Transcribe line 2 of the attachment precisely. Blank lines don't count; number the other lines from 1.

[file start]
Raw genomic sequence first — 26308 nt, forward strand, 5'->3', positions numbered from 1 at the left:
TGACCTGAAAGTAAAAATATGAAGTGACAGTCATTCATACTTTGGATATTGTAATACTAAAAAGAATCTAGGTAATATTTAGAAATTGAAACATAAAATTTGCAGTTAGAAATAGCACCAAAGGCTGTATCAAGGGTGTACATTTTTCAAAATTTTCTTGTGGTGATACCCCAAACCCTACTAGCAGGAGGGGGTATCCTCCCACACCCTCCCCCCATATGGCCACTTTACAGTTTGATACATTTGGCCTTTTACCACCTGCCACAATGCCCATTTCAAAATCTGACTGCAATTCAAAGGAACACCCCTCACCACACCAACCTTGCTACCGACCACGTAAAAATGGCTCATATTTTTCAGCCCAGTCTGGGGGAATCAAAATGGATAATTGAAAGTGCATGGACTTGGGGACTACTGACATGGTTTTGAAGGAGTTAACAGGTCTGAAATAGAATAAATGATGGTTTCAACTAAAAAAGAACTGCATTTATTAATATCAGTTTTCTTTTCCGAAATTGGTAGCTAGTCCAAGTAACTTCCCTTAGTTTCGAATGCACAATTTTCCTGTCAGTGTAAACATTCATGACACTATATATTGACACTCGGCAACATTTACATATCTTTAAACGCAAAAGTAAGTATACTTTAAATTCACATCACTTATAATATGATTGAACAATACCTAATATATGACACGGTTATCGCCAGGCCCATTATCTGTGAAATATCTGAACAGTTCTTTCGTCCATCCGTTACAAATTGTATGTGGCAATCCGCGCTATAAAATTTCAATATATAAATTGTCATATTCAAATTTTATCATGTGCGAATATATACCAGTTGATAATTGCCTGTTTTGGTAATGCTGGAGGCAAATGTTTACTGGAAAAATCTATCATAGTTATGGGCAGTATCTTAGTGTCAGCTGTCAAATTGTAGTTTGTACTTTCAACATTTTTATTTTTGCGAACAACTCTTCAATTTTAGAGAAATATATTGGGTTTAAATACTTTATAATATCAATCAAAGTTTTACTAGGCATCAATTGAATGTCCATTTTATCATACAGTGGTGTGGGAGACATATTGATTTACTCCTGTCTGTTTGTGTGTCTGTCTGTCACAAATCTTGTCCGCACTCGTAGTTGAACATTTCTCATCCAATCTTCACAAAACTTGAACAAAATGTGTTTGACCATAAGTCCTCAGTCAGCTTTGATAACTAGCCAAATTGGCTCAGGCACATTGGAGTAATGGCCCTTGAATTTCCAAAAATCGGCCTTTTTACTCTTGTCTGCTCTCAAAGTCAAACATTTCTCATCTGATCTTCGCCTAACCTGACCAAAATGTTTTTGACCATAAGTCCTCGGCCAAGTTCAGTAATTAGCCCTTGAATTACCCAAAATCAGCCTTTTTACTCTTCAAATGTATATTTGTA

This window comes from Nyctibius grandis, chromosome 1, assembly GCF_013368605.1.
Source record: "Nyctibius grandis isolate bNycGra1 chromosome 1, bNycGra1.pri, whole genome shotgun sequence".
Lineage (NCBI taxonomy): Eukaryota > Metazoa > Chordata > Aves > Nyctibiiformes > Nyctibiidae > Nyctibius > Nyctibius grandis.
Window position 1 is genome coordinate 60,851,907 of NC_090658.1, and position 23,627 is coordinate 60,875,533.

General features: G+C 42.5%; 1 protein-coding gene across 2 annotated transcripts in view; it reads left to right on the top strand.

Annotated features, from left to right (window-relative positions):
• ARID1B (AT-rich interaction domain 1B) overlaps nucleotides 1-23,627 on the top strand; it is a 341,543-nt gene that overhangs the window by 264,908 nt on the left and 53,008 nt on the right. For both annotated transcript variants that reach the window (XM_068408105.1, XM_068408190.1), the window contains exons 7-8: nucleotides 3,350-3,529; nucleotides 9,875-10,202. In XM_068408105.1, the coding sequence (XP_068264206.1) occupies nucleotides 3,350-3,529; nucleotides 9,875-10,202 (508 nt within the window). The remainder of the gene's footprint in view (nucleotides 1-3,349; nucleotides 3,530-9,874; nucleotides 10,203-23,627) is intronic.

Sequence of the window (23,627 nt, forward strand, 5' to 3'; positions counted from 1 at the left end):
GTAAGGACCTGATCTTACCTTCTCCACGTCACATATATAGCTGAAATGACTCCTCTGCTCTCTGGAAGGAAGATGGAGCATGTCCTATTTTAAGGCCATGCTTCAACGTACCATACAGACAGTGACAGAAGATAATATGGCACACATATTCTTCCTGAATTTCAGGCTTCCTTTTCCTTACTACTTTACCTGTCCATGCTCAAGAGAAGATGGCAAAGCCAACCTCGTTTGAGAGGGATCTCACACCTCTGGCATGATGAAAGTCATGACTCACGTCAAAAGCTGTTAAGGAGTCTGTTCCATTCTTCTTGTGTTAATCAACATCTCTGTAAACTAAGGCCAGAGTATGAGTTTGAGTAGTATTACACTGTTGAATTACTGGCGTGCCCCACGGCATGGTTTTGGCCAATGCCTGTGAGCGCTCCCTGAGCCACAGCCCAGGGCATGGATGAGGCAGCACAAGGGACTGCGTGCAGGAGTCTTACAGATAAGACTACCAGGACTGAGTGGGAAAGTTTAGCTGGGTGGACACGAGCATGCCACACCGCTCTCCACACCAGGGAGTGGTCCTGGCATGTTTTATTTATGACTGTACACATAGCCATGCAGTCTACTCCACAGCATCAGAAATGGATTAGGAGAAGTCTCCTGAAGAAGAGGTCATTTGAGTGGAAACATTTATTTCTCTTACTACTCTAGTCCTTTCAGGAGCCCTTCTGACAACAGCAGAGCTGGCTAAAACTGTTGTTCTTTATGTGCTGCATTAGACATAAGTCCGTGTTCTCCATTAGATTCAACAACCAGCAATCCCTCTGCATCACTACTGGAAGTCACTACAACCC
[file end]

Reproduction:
TGACCTGAAAGTAAAAATATGAAGTGACAGTCATTCATACTTTGGATATTGTAATACTAAAAAGAATCTAGGTAATATTTAGAAATTGAAACATAAAATTTGCAGTTAGAAATAGCACCAAAGGCTGTATCAAGGGTGTACATTTTTCAAAATTTTCTTGTGGTGATACCCCAAACCCTACTAGCAGGAGGGGGTATCCTCCCACACCCTCCCCCCATATGGCCACTTTACAGTTTGATACATTTGGCCTTTTACCACCTGCCACAATGCCCATTTCAAAATCTGACTGCAATTCAAAGGAACACCCCTCACCACACCAACCTTGCTACCGACCACGTAAAAATGGCTCATATTTTTCAGCCCAGTCTGGGGGAATCAAAATGGATAATTGAAAGTGCATGGACTTGGGGACTACTGACATGGTTTTGAAGGAGTTAACAGGTCTGAAATAGAATAAATGATGGTTTCAACTAAAAAAGAACTGCATTTATTAATATCAGTTTTCTTTTCCGAAATTGGTAGCTAGTCCAAGTAACTTCCCTTAGTTTCGAATGCACAATTTTCCTGTCAGTGTAAACATTCATGACACTATATATTGACACTCGGCAACATTTACATATCTTTAAACGCAAAAGTAAGTATACTTTAAATTCACATCACTTATAATATGATTGAACAATACCTAATATATGACACGGTTATCGCCAGGCCCATTATCTGTGAAATATCTGAACAGTTCTTTCGTCCATCCGTTACAAATTGTATGTGGCAATCCGCGCTATAAAATTTCAATATATAAATTGTCATATTCAAATTTTATCATGTGCGAATATATACCAGTTGATAATTGCCTGTTTTGGTAATGCTGGAGGCAAATGTTTACTGGAAAAATCTATCATAGTTATGGGCAGTATCTTAGTGTCAGCTGTCAAATTGTAGTTTGTACTTTCAACATTTTTATTTTTGCGAACAACTCTTCAATTTTAGAGAAATATATTGGGTTTAAATACTTTATAATATCAATCAAAGTTTTACTAGGCATCAATTGAATGTCCATTTTATCATACAGTGGTGTGGGAGACATATTGATTTACTCCTGTCTGTTTGTGTGTCTGTCTGTCACAAATCTTGTCCGCACTCGTAGTTGAACATTTCTCATCCAATCTTCACAAAACTTGAACAAAATGTGTTTGACCATAAGTCCTCAGTCAGCTTTGATAACTAGCCAAATTGGCTCAGGCACATTGGAGTAATGGCCCTTGAATTTCCAAAAATCGGCCTTTTTACTCTTGTCTGCTCTCAAAGTCAAACATTTCTCATCTGATCTTCGCCTAACCTGACCAAAATGTTTTTGACCATAAGTCCTCGGCCAAGTTCAGTAATTAGCCCTTGAATTACCCAAAATCAGCCTTTTTACTCTTCAAATGTATATTTGTA